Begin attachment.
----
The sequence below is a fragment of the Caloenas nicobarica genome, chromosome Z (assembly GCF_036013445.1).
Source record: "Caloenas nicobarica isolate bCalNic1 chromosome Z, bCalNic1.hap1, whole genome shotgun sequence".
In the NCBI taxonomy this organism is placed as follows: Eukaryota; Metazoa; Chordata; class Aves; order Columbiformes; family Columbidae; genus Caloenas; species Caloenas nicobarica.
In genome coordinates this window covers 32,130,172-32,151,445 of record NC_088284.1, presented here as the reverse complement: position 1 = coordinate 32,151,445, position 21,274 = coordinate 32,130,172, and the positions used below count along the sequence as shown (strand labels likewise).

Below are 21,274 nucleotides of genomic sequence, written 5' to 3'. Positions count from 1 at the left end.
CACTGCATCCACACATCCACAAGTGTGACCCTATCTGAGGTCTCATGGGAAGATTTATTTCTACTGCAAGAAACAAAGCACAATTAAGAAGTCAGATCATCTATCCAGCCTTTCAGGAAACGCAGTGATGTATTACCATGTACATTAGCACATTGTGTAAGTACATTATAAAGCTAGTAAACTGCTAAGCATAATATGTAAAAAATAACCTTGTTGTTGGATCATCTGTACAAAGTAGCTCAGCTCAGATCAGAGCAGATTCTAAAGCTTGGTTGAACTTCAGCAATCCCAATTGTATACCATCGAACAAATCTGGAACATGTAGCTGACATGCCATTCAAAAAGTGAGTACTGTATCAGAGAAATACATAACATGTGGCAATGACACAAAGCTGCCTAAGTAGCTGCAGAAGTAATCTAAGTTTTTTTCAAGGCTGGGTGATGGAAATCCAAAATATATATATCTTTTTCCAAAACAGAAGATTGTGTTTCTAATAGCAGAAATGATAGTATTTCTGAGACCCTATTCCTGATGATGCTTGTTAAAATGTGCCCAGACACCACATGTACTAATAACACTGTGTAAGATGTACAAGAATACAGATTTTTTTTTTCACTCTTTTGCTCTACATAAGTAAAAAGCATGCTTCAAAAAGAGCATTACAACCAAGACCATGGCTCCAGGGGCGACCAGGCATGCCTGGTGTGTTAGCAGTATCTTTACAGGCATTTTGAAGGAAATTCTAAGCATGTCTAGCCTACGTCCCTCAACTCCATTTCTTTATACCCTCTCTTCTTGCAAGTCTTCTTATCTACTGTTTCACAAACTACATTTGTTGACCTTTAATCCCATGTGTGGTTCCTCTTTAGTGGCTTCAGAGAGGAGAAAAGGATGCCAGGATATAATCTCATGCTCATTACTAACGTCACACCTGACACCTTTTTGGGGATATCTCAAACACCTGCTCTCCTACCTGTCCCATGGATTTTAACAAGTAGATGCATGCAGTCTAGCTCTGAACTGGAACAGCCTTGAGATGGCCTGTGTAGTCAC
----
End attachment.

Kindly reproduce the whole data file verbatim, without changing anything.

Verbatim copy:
The sequence below is a fragment of the Caloenas nicobarica genome, chromosome Z (assembly GCF_036013445.1).
Source record: "Caloenas nicobarica isolate bCalNic1 chromosome Z, bCalNic1.hap1, whole genome shotgun sequence".
In the NCBI taxonomy this organism is placed as follows: Eukaryota; Metazoa; Chordata; class Aves; order Columbiformes; family Columbidae; genus Caloenas; species Caloenas nicobarica.
In genome coordinates this window covers 32,130,172-32,151,445 of record NC_088284.1, presented here as the reverse complement: position 1 = coordinate 32,151,445, position 21,274 = coordinate 32,130,172, and the positions used below count along the sequence as shown (strand labels likewise).

Below are 21,274 nucleotides of genomic sequence, written 5' to 3'. Positions count from 1 at the left end.
CACTGCATCCACACATCCACAAGTGTGACCCTATCTGAGGTCTCATGGGAAGATTTATTTCTACTGCAAGAAACAAAGCACAATTAAGAAGTCAGATCATCTATCCAGCCTTTCAGGAAACGCAGTGATGTATTACCATGTACATTAGCACATTGTGTAAGTACATTATAAAGCTAGTAAACTGCTAAGCATAATATGTAAAAAATAACCTTGTTGTTGGATCATCTGTACAAAGTAGCTCAGCTCAGATCAGAGCAGATTCTAAAGCTTGGTTGAACTTCAGCAATCCCAATTGTATACCATCGAACAAATCTGGAACATGTAGCTGACATGCCATTCAAAAAGTGAGTACTGTATCAGAGAAATACATAACATGTGGCAATGACACAAAGCTGCCTAAGTAGCTGCAGAAGTAATCTAAGTTTTTTTCAAGGCTGGGTGATGGAAATCCAAAATATATATATCTTTTTCCAAAACAGAAGATTGTGTTTCTAATAGCAGAAATGATAGTATTTCTGAGACCCTATTCCTGATGATGCTTGTTAAAATGTGCCCAGACACCACATGTACTAATAACACTGTGTAAGATGTACAAGAATACAGATTTTTTTTTTCACTCTTTTGCTCTACATAAGTAAAAAGCATGCTTCAAAAAGAGCATTACAACCAAGACCATGGCTCCAGGGGCGACCAGGCATGCCTGGTGTGTTAGCAGTATCTTTACAGGCATTTTGAAGGAAATTCTAAGCATGTCTAGCCTACGTCCCTCAACTCCATTTCTTTATACCCTCTCTTCTTGCAAGTCTTCTTATCTACTGTTTCACAAACTACATTTGTTGACCTTTAATCCCATGTGTGGTTCCTCTTTAGTGGCTTCAGAGAGGAGAAAAGGATGCCAGGATATAATCTCATGCTCATTACTAACGTCACACCTGACACCTTTTTGGGGATATCTCAAACACCTGCTCTCCTACCTGTCCCATGGATTTTAACAAGTAGATGCATGCAGTCTAGCTCTGAACTGGAACAGCCTTGAGATGGCCTGTGTAGTCAC